Finally the sculptor rested from his work. The block of stone was now ready. He carefully carried it to where he had placed the other specially chosen stone blocks, now also completed. But the sculptor now focused his attention on one particular stone, which had lain there from the beginning. The townspeople had all walked past it at some point. Knowing little about stone, and not caring to find out, they just saw it as any other block of stone, and sometimes stumbled over it as they walked on by, cursing the sculptor for leaving it lying around. But the sculptor could see in this stone what no-one else could see. It had required no work, for it was flawless. It was the purest stone there had ever been, exceptional in its quality, beyond compare. The sculptor knew exactly where to lay this stone. It was the chief cornerstone, thus all the other stones would be set in reference to this beautiful stone. The sculptor carefully fixed into place all the stones he had worked with around the chief cornerstone. Finally he stepped back and examined his work. He was pleased. It looked exactly as he had seen.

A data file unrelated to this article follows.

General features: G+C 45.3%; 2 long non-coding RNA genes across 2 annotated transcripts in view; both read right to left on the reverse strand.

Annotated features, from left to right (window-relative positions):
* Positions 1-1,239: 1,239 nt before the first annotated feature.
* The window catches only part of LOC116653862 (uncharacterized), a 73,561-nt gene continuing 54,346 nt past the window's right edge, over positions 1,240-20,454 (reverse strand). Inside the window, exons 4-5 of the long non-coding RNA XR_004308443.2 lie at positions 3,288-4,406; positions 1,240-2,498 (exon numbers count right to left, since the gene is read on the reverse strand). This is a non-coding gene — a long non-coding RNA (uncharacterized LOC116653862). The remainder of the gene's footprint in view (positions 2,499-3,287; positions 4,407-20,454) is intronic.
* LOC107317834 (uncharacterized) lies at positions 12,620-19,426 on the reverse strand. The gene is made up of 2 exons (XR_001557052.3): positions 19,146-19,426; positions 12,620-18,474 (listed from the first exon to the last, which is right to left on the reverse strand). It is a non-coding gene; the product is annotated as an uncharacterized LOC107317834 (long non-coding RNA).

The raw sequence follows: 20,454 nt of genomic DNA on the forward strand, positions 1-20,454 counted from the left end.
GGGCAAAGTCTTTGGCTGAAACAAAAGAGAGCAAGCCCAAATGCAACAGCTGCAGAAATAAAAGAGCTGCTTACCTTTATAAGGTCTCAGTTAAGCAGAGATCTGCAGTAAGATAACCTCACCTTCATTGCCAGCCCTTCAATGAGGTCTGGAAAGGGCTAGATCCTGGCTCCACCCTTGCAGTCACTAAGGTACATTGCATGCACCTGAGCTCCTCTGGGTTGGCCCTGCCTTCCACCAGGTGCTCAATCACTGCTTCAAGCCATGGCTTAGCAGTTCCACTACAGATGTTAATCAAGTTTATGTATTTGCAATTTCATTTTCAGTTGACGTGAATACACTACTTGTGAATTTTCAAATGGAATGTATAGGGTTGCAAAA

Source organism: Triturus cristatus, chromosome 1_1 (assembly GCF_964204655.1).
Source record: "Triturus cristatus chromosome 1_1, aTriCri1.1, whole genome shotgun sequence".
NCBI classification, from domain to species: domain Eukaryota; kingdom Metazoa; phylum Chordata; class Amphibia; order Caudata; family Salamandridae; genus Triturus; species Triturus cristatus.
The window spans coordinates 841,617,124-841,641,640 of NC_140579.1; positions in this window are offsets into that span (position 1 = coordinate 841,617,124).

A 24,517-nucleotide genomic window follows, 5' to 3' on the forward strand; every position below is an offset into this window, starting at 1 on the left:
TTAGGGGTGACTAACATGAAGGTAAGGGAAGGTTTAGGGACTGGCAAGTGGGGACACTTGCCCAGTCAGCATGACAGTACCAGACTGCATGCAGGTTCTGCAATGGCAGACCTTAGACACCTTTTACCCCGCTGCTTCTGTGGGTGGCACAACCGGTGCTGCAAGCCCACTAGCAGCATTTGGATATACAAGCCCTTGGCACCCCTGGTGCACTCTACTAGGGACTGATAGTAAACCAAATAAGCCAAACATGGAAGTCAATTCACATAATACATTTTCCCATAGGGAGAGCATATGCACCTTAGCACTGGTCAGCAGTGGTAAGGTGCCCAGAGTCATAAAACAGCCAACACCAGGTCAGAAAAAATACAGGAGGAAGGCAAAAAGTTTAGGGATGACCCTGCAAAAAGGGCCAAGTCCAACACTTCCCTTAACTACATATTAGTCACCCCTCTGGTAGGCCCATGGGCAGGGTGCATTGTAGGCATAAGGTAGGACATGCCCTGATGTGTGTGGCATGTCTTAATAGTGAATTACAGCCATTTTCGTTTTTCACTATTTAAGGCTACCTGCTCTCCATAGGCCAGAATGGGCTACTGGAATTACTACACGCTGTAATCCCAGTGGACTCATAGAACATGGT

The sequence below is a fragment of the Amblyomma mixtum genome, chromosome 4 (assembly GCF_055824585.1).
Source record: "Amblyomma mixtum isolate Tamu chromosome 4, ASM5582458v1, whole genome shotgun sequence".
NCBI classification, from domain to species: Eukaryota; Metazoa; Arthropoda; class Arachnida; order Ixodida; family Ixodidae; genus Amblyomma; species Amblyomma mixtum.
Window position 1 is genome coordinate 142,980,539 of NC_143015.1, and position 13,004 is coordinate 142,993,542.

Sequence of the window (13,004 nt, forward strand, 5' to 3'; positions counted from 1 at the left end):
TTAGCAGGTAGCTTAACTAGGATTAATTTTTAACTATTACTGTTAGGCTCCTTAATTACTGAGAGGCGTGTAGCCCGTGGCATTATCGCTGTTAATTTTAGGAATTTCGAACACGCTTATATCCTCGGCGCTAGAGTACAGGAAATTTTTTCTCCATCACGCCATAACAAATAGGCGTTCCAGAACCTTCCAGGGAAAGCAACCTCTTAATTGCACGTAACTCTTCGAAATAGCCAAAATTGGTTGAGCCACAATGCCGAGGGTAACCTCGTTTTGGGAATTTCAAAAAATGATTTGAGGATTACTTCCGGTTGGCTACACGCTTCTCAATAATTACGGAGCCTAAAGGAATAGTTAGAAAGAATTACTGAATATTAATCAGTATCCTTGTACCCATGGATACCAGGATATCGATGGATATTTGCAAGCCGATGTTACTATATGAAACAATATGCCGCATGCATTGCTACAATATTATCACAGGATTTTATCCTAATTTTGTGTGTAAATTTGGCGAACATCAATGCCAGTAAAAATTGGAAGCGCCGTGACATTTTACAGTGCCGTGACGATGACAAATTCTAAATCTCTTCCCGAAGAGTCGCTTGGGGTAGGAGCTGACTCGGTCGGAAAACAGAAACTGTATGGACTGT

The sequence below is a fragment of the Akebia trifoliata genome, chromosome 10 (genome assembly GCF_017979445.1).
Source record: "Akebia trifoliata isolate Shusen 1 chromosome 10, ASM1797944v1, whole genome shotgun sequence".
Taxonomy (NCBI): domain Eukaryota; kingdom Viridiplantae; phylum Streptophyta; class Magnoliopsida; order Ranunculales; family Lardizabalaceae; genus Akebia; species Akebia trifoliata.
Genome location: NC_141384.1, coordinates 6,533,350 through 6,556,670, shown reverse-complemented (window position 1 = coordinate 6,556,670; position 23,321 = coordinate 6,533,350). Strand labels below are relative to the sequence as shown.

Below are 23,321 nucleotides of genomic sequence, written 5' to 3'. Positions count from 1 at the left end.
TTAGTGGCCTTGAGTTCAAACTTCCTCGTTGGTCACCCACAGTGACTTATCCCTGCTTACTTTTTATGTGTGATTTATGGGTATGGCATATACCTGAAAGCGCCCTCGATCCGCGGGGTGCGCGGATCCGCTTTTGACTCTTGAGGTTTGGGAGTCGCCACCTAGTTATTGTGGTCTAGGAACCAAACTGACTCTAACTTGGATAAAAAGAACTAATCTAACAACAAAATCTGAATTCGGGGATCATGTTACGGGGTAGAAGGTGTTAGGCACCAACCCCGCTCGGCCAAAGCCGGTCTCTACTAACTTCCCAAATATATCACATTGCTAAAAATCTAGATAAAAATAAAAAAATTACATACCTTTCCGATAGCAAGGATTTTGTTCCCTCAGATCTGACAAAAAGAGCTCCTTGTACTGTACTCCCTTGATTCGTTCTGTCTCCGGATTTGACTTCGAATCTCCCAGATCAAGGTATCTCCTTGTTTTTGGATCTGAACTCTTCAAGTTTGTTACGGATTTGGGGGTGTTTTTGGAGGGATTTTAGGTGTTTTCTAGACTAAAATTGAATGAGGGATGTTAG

The townspeople came out to look. A gasp went up from the onlookers. For they could now see what the sculptor had seen all along. Stones which had lain abandoned and useless, fit for no good purpose, had been transformed under the care of the sculptor. Stones which individually had not seemed to possess much beauty now formed part of the most beautiful building they had ever seen. The stone blocks were decorated with precious stones - jasper, sapphire, chalcedony, emerald, sardonyx, carnelian, chrysolite, beryl, topaz, chrysoprase, jacinth, and amethyst. Whichever angle anyone looked at the building from, the stone blocks had been arranged in such a way that the eyes were always drawn towards the chief cornerstone. And what had caused the crowd to gasp was the fact that as they admired this beautiful building, whether it was the way the sunlight was shining or not they couldn’t tell, but light was emanating from the chief cornerstone which caused the whole structure to dazzle in a brilliant light.